Nathalie - Democratic Republic of Congo  ·  Democratic Republic of Congo

You look Undeniable

"I still have more dreams..."

Writing by Twila Bird
Photography by Sherianne Schow
Nathalie
You look undeniable

I was born in the Congo, but I ended up in Kenya. I was in an orphanage for six years. After the orphanage, terrible things happened [when I was in foster care]. I wanted to go back to my country but the UN refused; they told me, "If we send you from Kenya back to Congo, if you die, it will be our fault.”

In the orphanage [in Kenya], my dream was to be a journalist. I wanted to show in my country what was happening but I never got a chance to go to school and you can't be a journalist until you go to school. So, I learned sewing as a way of surviving. In the orphanage, they taught me how to sew. I thought this was what was going to be my job. I took it seriously and learned everything that they could teach me. They told me they will help me to find a place to live. That's how I came as a refugee here to America. I was 14. I came to this state of Washington. I was in foster care here. After that, when I was 18, I was homeless.

I lived in foster care for five years. After coming here, my dream [to be self-sufficient] started when I could see that after foster care, I would be homeless. While I was still in school, I was working in Home Depot. [One time] I told my boss that I cannot make it to today because I need to do homework. (Because for us, English is a second language. You need to put in more than Americans to be able to pass the test.) So, when I told my boss, "Please, I need only two hours [then] I will come to work," he told me, “If you don't come, you have no job.” The manager was really not nice.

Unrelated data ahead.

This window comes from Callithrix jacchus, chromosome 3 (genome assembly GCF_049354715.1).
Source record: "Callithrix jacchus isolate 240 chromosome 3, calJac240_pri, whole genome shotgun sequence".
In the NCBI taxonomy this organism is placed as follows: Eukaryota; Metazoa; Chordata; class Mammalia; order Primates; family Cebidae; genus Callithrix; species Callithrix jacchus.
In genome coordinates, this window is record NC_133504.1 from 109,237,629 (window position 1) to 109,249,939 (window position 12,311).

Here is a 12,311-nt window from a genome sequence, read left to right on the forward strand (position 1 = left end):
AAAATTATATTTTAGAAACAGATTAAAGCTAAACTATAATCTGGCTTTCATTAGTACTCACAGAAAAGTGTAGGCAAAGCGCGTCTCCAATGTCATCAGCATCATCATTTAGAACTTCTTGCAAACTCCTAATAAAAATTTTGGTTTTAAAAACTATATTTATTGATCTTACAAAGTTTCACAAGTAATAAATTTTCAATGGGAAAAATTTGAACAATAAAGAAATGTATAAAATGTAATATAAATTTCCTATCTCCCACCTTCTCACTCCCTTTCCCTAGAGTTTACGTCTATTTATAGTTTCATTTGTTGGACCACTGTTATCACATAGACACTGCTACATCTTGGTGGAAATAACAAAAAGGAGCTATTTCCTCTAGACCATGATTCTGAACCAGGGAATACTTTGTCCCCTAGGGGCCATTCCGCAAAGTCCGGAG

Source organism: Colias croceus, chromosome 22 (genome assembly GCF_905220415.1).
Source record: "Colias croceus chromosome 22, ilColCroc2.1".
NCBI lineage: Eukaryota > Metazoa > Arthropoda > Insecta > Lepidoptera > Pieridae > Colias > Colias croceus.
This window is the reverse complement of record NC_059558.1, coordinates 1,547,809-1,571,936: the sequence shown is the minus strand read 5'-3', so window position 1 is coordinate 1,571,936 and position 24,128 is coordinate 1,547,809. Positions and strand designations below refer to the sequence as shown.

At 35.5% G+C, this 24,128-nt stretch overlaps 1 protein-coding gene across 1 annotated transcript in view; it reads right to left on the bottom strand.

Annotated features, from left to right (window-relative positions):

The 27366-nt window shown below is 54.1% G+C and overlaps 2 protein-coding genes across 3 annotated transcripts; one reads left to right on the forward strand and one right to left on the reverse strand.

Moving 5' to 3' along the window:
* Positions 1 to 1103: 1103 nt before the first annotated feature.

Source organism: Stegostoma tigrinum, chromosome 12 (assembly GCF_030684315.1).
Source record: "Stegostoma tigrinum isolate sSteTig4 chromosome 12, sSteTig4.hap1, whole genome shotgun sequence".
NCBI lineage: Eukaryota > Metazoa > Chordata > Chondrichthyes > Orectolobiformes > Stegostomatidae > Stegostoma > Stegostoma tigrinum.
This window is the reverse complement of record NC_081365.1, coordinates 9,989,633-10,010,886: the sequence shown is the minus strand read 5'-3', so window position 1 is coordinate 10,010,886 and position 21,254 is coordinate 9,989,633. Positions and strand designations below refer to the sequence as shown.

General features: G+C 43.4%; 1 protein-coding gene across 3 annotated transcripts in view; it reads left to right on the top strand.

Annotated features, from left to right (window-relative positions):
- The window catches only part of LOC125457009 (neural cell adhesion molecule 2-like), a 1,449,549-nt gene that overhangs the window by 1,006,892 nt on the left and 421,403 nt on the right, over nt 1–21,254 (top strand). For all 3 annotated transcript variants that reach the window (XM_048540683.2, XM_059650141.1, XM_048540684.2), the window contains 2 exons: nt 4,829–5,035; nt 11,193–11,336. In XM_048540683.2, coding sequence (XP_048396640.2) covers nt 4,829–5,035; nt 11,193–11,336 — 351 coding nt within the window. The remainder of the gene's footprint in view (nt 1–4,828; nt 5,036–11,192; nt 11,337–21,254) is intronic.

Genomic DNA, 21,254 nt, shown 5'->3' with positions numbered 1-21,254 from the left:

I met this guy. He asked me out. I told him, “You don't want to go with me because I am a mess.” He was really nice guy. He took me out to a museum but I told him I don't want to date, because it was a hard time, and in my heart – there were a lot of terrible things I passed through – I wasn't ready to be with a man. And he respected that. He told me he would tell his mother. He thought I could go to stay with her.

So, I went to visit his mom and I thought maybe it's a trap. I didn't believe them. I called the lawyer who helped me during foster care and told her this guy introduced me to his mother and his mother wants to help me. And my lawyer said, "Don't do it!" And I said, "I'm not going to [keep] sleep[ing] in my car." And she said, "If that person really wants to help you, they need to write me a letter and sign it, then give it to me." So, his mother wrote the letter and I took it to my lawyer and she went with me to [discuss this with] my social worker.

And we realized his mother — her name is Patricia — was real! She was real! That was the first time I found someone who is real to me. Because people will promise you stuff then they won't do it. People will promise but they will never give what they promise or what they said they will do. I had lived that kind of life, so I was like, "She is just like other people." But I was wrong. Patricia has been like a mother; she has been everything to me!

I went to live in her house. She gave me free living for one year, for a whole entire year. I worked and saved the money to start my own little sewing shop.